This is the live feed for SEC Media Days.
The Tigers and the Aggies have heard all about how physical the SEC is, how much speed it has, how athletic even its biggest players are. They've seen it on film. But they aren't backing down from anybody. "We can compete with any of them," Missouri receiver T.J. Moe said. "We have the athletes to do it." After a reporter joked that even the cornerbacks are 260 pounds in the SEC, Moe quipped: "They've also got prettier girls, the air's fresher and the toilet paper's thicker."
Tackle • Cyrus Kouandjio, Alabama Recruitniks will recall Kouandjio as the indecisive blue-chip who produced the most dramatic moment of Signing Day 2011 by publicly committing to Auburn, then flipping to Alabama for good a few days later. Since then, though, he's right on schedule, overcoming a season-ending knee injury last October to assume the starting spot at left tackle in spring practice; as a result, his presence there freed up All-American Barrett Jones to fill the only vacancy from last year's front five, at center. If Kouandjio is even halfway to fulfilling the hype, 'Bama has the most formidable line in the country.
Kelvin Sigler, the former Blount High coach who recently joined Alabama's coaching staff as an offensive analyst, was one of the 17 injured during an early morning shooting at a Temerson Square bar. Sigler, a former Alabama defensive back, was treated for non-life threatening injuries.
There aren't many secrets when it comes to Alabama. The defending BCS champs play a punishingly physical style with elite defense, have NFL players up and down the roster, and are exceptionally well-coached. If there's any reason for optimism for Michigan, it's that the Crimson Tide will be playing their first game after replacing a number of outstanding starters, including running back Trent Richardson, linebackers Dont'a Hightower and Courtney Upshaw, and safety Mark Barron.
4. South Alabama: QB AJ McCarron, Jr., Alabama The Jaguars may have been left out of EA Sports' NCAA Football 13 video game, but they won't be left out here. They take a hometown hero to serve as a foundation. But McCarron before Arkansas quarterback Tyler Wilson? Has the world gone mad? Far from it. USA coach Joey Jones, a former star receiver at Alabama, knows how to send donations into overdrive and put butts in the seats. By taking a Mobile native who helped Alabama to a national title in 2011, Jones has guaranteed a sellout at every home game. (Plus, Jones knows former Alabama offensive coordinator Jim McElwain will take McCarron at No. 15. If there were imaginary trades in the imaginary college draft, Jones would trade down into the low teens. Oh no, I've gone cross-eyed again.)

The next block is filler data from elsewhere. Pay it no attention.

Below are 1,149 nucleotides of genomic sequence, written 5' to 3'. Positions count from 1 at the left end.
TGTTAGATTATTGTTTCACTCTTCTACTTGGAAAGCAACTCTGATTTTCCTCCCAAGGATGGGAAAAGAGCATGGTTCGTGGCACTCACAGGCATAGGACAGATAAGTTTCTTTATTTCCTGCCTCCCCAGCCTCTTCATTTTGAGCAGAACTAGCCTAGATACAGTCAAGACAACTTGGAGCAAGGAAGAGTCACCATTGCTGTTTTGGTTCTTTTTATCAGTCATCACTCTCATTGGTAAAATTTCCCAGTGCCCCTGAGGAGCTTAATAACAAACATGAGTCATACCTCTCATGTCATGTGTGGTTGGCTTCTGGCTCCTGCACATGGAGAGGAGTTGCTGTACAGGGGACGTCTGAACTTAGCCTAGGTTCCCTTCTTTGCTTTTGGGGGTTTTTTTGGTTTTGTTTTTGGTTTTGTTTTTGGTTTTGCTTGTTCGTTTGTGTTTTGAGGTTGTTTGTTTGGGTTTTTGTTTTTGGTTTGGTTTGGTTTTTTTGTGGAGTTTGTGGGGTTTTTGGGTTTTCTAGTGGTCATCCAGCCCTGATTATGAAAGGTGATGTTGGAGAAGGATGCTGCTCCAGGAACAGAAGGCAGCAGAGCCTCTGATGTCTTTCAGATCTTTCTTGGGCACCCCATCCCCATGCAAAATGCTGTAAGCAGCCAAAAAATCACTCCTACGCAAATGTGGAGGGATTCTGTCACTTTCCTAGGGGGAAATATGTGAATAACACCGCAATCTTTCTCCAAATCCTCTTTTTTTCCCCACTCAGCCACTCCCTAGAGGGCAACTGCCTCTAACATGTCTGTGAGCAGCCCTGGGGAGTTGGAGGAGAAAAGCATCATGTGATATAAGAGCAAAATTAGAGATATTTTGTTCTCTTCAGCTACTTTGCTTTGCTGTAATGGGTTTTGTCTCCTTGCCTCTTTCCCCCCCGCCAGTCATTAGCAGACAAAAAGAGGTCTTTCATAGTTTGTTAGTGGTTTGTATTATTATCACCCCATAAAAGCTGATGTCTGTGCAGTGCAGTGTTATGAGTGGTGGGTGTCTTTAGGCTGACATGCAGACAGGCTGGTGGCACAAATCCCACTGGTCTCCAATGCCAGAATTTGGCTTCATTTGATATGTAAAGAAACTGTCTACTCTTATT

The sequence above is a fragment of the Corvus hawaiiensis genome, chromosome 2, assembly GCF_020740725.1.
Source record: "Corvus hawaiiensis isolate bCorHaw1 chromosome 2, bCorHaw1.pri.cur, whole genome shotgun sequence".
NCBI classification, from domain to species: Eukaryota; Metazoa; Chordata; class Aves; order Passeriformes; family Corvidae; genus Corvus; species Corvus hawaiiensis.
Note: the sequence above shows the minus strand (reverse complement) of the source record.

Yes, college football is more popular than it has ever been. And with the four-team playoff getting ready to start after the 2014 regular season, college football is going to generate an incredible amount of money in the future. Our Dennis Dodd reports that the four-team playoff and the bowl structure that surrounds it could generate as much as $600 million per year. It's staggering. But what good is it, Slive rightly wondered, if college athletics is unbelievably successful but loses its soul? What good is it to be wildly successful but totally lose the sport's moral compass?
Steve Spurrier made his 20th appearance at the event, and he was as smart and funny as ever. That's what makes him the landslide winner of the SEC Media Days Lifetime Achievement Award. Or would if such an award existed. Spurrier may be a media darling because of his candor, but as a major college football coach, he's as out of touch with how the other half lives as most of the rest of his colleagues that live on private islands of fame, fortune, power and privilege.
"It used to be you played ten (regular season) games," Stallings said. "Now it’s 13 or 14 (total) and they want to expand that. The pros only play 16." Stallings’ short-time remedy for a problem that seems to be spiraling out of control is old school. "You want to win the (national) title, win all your games," Stallings said. "I’ve been opposed from day one about playoffs. The season is long enough already."
Sept. 27, 1958. Paul "Bear" Bryant came home. He lost his first game, to LSU, but went on to win six national titles. Bryant changed football, and football changed Alabama, for better or worse. What started as a diversion Alabamians craved grew into a way of life and an economic engine. Not just for Alabama, but for rival Auburn.
Police say when 24-year-old Adam Carine allegedly went to a Taunton pawn shop to sell two University of Alabama Sun Bowl rings, he boasted to the store owner that his brother played football at the college. Already charged with attempting to break into a house in Norton, Carine now faces charges of receiving stolen property filed by Mansfield police who say they linked Carine to the rings reported stolen July 7 from a housebreak on Essex Street.